October Permaculture

Written by Don Richardson

As the first day of October unfolds, there's a noticeable shift in the air, signaling the transition from the sweltering summer to the more temperate fall season in Florida's Planting Zone 9. This change in weather beckons gardeners to adapt their practices to continue fostering a thriving garden ecosystem. Through a blend of observation, soil care, water conservation, and community engagement among other practices, here is some information to use as a guide on how to harmoniously align our gardening endeavors with the natural ebb and flow of Zone 9’s unique environment.
Observation and Interaction: It's really about paying attention. In Zone 9, as the hot summer eases into a milder fall, observing the changes in sunlight and temperature is key. It helps to note which areas get the most sunlight, as that's where you'd want to plant your crops, trees and other plants that need a lot of sun.
Soil Care: Moving on to soil care, here in Florida, in a lot of people’s yards, the soil tends to be sandy, and it benefits from a good layer of mulch to retain moisture. Composting is another way to enrich the soil. It’s also smart to get a soil test to understand what nutrients might be lacking. Even if your yard is not very sandy, it can still benefit from mulch and composting in order to have all the benefits of a thriving system.
Water Conservation: Water is essential, and conserving it is crucial. Collecting rainwater in barrels is a simple way to have a supply for drier days. Also, drip irrigation or soaker hoses are efficient ways to ensure water reaches the plant roots with minimal waste.
Planting and Propagation: October is a favorable time for sowing cool-season crops like broccoli, spinach, and root vegetables like garlic and onions. But it’s also a prime time for propagation. You can take cuttings from healthy perennial herbs and plants. Things like rosemary, lavender, and other native perennials respond well to propagation this time of year. It’s a cost-effective way to expand your garden and share plants with others in the community. And don’t forget cover crops like clover; they protect and enrich the soil, providing a great base for next season’s planting. Planting and propagation is an important step in establishing a resilient garden, offering a bounty of produce and a healthy, self-sustaining ecosystem as we move into the cooler months of the year.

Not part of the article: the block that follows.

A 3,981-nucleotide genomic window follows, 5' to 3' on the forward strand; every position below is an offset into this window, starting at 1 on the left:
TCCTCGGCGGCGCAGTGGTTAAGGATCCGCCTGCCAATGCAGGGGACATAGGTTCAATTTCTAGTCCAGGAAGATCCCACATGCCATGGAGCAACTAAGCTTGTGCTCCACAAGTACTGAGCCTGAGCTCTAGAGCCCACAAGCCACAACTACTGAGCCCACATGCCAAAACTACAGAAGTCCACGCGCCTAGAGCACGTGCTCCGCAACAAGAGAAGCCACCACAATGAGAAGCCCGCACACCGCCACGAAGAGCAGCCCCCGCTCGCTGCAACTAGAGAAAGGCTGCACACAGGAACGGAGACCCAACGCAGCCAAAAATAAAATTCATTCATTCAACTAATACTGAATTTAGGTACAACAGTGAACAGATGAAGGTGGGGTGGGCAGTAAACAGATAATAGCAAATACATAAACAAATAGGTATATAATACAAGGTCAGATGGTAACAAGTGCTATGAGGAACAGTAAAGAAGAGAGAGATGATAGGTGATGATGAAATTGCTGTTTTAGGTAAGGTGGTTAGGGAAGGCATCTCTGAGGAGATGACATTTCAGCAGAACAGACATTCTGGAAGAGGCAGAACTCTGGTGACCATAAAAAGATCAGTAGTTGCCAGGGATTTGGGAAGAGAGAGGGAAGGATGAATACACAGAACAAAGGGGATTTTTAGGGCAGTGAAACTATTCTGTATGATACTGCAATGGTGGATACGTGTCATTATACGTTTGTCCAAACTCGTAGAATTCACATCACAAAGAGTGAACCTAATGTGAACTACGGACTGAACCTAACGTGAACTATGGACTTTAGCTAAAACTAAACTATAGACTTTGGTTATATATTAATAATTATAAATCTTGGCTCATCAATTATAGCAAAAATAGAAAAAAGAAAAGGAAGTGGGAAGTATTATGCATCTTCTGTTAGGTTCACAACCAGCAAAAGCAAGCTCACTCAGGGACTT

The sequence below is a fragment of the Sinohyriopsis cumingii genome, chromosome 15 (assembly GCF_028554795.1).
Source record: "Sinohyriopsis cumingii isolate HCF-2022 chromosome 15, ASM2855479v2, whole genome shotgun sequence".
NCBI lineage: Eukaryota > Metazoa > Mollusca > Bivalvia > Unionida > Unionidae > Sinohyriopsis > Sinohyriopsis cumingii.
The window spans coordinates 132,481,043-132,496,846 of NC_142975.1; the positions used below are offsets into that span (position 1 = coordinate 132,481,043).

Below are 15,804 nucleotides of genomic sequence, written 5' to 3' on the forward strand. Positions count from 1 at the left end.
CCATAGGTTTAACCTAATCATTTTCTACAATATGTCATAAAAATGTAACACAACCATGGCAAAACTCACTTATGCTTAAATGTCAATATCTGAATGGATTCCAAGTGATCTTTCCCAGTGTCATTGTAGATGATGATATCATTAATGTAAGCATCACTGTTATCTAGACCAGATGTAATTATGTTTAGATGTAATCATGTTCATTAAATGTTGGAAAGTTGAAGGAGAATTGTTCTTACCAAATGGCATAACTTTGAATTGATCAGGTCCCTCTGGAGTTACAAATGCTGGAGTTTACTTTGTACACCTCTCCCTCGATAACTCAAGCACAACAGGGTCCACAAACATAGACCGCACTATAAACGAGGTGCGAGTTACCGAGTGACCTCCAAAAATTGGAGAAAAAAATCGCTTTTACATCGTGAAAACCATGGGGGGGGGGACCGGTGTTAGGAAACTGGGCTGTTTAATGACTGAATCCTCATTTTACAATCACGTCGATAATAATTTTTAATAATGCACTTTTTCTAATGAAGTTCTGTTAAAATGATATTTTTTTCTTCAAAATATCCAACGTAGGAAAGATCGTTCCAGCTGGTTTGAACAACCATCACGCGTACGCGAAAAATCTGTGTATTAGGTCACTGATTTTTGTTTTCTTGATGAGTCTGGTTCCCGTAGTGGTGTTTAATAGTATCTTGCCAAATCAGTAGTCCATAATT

Integrated Pest Management: Pests can be a challenge, but nature has its own control mechanisms. Planting a variety of crops and adding plants that attract beneficial insects can help keep pest populations in check. For example, marigolds, dill, and fennel can invite helpful insects like ladybugs.

Recycling and Upcycling:
In permaculture, we see the potential in what others might consider waste. Old wood, for instance, can find a new life as raised beds, trellises, or even garden benches. Those fallen leaves, pruned branches, and kitchen scraps? They're future compost that will nourish the garden. Upcycling materials like using old containers for planters or repurposing pallets into compost bins are smart ways to reduce waste and save money. Another good idea is to create a composting area or a worm bin to recycle kitchen waste into valuable compost and vermicompost. It’s about being resourceful and creative. These practices not only reduce our environmental footprint but also contribute to creating a sustainable, thriving garden ecosystem. Each item recycled or upcycled is a step towards a more sustainable and eco-friendly gardening practice.

Community Engagement: “Getting involved in the local gardening community can be rewarding. Local garden clubs, permaculture groups, or community gardens are great places to exchange ideas, seeds, and learn from others.
Holistic Management: Holistic management is about viewing the garden as a whole system, where each element, be it plants, soil, water or wildlife, interacts with each other. It’s about making informed decisions that take into account the long-term impacts on the garden ecosystem. Reflecting on the past seasons, understanding what worked and what didn’t, and planning for the upcoming seasons is a big part of this. For instance, as we approach winter, considering the needs of your garden like frost protection, soil nourishment, and water management is crucial. It also includes having a planting plan that ensures a continuous harvest and promotes soil health. It is important to have a well-thought-out plan that aligns with the natural cycles. As we look forward to the spring, preparing the soil, selecting the right crops, and ensuring the garden has a balanced ecosystem will set a solid foundation for a prosperous growing season ahead. Through holistic management, we can create a resilient garden that is well-prepared for the changing seasons, while promoting a sustainable and harmonious relationship with nature.